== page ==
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This week, WBUR reporter Zeninjor Enwemeka took a look at how Bostonians across the city are coping with the historic winter weather.
Weeks of winter weather has made navigating the streets in Roxbury's Dudley Square more like solving a puzzle, and the difficulty has siphoned off customers from local businesses.
"Anybody that tells you their business ain't been affected by weather, they ain't keepin it real," said the owner of O'Aces Barbershop on Dudley Street, who's known as "Big Papa." He said the recent snowstorms and city parking bans have kept customers away from the shop he runs with his father, who has had it for 25 years.
In Dudley Square, several businesses have had to close up shop some days because of the snow.
"Anybody that tells you their business ain’t been affected by weather, they ain’t keepin it real."'Big Papa' of O'Aces Barbershop
"Who wants to get their hair done with this type of weather?" said hair stylist Cynthia Ivery. "They wear a hat and say, 'I'll put it off for the next time and go get some food' — anything else but get their hair done."
Ivery works at Upscale Unisex Hair Salon on Roxbury Street. She said the winter is usually the slowest time of the year, but the continuous snowfall has made things even worse this year.
"If we're not coming in late, we're closing one or two days out of the week because of the weather," Ivery said. "If you don't do hair, you don't get money. So, if you can't be there or even if you're there and the people can't get there, it's really hard."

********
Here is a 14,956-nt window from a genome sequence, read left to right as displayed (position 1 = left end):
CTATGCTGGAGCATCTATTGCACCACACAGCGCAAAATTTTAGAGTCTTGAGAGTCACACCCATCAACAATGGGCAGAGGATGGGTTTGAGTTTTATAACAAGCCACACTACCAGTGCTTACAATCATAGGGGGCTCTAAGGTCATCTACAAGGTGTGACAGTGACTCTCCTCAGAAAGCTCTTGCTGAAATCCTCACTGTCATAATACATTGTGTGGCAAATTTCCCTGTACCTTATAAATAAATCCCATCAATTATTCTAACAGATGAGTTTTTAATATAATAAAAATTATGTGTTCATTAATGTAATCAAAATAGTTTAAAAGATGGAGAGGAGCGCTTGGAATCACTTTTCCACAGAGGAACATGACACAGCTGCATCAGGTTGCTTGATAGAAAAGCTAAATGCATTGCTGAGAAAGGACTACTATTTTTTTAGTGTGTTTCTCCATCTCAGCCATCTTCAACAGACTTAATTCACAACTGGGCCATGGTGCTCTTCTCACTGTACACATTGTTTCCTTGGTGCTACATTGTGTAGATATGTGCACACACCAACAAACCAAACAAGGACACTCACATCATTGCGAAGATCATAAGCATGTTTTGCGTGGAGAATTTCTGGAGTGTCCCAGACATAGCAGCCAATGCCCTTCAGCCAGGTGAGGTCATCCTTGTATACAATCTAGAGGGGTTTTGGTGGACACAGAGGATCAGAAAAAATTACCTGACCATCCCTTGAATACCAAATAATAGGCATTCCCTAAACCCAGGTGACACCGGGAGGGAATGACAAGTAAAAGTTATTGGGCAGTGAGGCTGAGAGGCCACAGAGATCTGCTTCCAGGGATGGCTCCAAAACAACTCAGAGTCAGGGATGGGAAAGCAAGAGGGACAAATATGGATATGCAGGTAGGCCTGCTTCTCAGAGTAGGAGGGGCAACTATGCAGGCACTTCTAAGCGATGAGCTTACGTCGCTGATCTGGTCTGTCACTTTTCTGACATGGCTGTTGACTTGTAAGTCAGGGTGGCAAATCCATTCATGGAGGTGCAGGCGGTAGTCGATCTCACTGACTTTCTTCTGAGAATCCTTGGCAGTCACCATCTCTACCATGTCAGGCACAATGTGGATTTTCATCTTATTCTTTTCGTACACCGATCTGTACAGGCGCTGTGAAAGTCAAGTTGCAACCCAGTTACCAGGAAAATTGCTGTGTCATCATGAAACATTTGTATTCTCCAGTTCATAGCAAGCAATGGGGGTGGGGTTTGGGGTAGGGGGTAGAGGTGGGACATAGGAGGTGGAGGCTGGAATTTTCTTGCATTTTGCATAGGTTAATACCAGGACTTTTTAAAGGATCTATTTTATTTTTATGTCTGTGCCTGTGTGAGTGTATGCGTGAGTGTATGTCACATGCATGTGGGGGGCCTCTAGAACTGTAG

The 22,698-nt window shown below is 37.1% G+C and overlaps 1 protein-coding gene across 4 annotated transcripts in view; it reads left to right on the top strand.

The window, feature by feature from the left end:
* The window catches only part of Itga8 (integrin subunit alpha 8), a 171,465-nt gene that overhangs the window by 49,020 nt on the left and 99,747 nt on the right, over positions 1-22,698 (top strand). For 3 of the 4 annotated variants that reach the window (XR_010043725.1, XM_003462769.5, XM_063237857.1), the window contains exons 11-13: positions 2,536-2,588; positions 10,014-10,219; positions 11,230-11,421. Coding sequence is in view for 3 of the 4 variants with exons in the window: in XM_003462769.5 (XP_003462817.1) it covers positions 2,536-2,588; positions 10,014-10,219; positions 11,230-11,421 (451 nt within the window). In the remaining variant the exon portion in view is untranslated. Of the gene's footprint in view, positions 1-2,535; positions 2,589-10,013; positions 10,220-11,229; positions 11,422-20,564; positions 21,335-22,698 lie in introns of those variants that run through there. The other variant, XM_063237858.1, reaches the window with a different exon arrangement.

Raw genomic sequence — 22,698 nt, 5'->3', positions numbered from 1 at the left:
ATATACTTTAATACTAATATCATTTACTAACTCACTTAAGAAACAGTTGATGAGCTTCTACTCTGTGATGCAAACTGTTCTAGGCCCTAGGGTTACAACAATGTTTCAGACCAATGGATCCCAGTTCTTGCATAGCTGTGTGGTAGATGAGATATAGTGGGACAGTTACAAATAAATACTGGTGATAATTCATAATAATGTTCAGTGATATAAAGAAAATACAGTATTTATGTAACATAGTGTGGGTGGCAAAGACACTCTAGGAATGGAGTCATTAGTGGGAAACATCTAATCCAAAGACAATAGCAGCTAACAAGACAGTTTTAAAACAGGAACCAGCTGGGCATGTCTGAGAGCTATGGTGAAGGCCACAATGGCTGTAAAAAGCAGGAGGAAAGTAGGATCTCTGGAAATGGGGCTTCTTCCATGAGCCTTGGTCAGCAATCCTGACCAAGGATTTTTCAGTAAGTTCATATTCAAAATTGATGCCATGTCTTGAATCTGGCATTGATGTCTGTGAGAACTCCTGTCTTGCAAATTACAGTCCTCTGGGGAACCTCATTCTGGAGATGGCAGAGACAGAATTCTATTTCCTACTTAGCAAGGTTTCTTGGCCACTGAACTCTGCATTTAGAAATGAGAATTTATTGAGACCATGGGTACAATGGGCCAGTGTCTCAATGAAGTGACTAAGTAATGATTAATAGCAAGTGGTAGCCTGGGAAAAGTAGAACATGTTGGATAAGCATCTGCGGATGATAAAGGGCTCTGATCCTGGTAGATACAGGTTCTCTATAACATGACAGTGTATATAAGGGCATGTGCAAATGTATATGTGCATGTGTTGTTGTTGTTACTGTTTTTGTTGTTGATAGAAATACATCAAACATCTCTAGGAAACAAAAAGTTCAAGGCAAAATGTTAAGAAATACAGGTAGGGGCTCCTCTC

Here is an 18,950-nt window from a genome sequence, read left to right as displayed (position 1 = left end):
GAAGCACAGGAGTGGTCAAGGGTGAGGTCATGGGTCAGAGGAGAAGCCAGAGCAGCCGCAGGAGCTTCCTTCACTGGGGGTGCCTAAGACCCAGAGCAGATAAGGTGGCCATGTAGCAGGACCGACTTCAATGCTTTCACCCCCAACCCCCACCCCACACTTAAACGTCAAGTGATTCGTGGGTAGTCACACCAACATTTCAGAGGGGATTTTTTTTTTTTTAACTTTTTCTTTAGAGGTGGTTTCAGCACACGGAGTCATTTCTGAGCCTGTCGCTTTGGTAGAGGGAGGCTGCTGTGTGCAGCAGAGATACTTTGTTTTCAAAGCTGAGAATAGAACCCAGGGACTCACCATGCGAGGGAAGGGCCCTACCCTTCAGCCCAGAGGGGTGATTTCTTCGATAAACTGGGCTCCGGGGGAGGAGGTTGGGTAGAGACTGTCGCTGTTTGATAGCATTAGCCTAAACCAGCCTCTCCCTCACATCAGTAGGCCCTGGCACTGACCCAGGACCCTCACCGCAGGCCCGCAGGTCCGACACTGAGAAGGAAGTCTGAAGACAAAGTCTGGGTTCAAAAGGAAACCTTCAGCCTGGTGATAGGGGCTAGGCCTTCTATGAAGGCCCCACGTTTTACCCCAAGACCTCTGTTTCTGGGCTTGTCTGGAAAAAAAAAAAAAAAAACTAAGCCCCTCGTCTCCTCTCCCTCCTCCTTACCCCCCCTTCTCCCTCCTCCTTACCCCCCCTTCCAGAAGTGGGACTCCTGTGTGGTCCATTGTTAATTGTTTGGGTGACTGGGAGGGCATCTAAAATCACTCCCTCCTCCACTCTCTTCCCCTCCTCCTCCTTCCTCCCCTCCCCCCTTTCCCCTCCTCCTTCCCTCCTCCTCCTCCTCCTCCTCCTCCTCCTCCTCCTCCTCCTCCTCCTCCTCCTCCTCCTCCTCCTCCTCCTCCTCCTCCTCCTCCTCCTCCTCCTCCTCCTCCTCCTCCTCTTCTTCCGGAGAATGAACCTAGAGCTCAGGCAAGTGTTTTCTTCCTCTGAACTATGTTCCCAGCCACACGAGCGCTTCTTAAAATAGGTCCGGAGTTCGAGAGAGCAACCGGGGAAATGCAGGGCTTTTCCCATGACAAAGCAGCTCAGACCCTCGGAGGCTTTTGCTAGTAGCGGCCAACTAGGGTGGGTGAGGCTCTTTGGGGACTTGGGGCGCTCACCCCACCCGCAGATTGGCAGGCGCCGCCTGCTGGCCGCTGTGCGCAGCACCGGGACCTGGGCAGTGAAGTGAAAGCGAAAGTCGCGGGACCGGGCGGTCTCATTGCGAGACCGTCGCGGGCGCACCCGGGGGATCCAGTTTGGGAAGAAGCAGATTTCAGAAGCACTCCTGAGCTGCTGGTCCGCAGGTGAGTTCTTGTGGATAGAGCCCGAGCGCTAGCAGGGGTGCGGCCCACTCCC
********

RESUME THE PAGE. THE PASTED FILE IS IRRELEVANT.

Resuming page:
Over on Washington Street, business has also been slow for Josh Sims, the manager of Expressions, a footwear and apparel store. He said the store charts how much money they've brought in by certain times of the day.
"Normally, on a good day by 12 o'clock we would at least have about $3,000 in, now we probably have like $600 in," Sims said around 12:15 p.m. on Wednesday. He's also had to close down three times over the last few weeks. "It's been real slow."
For some businesses, the MBTA's troubles have meant they aren't getting their usual customers.
"We're right at the station," said Zoleka Taylor, who works at Nubian Notions, a convenience store and gift shop on Dudley Street. "Without the T functioning we're losing a lot of business because we're a foot traffic store."
Record snow and transit failures have caused widespread frustration. In Dudley Square, many people complained on Wednesday that the roads and sidewalks have not been properly cleared.
Massive snowbanks, snowy sidewalks and slushy puddles along Warren, Washington and Dudley streets made for an almost dizzying walk through Dudley Square Wednesday. Add to that a steady flow of traffic from Malcolm X Boulevard and things were even more tricky.
"The snowbanks shouldn't be this high, people should be able to park and people shouldn't be squeezing through little pathways because of the snow," said 20-year-old Donesha Fountain, who was waiting to catch a bus at Dudley Station.
Navigating through one such snowy path at the intersection of Washington Street and Malcolm X was 82-year-old Pauline Sheridan, of Roxbury.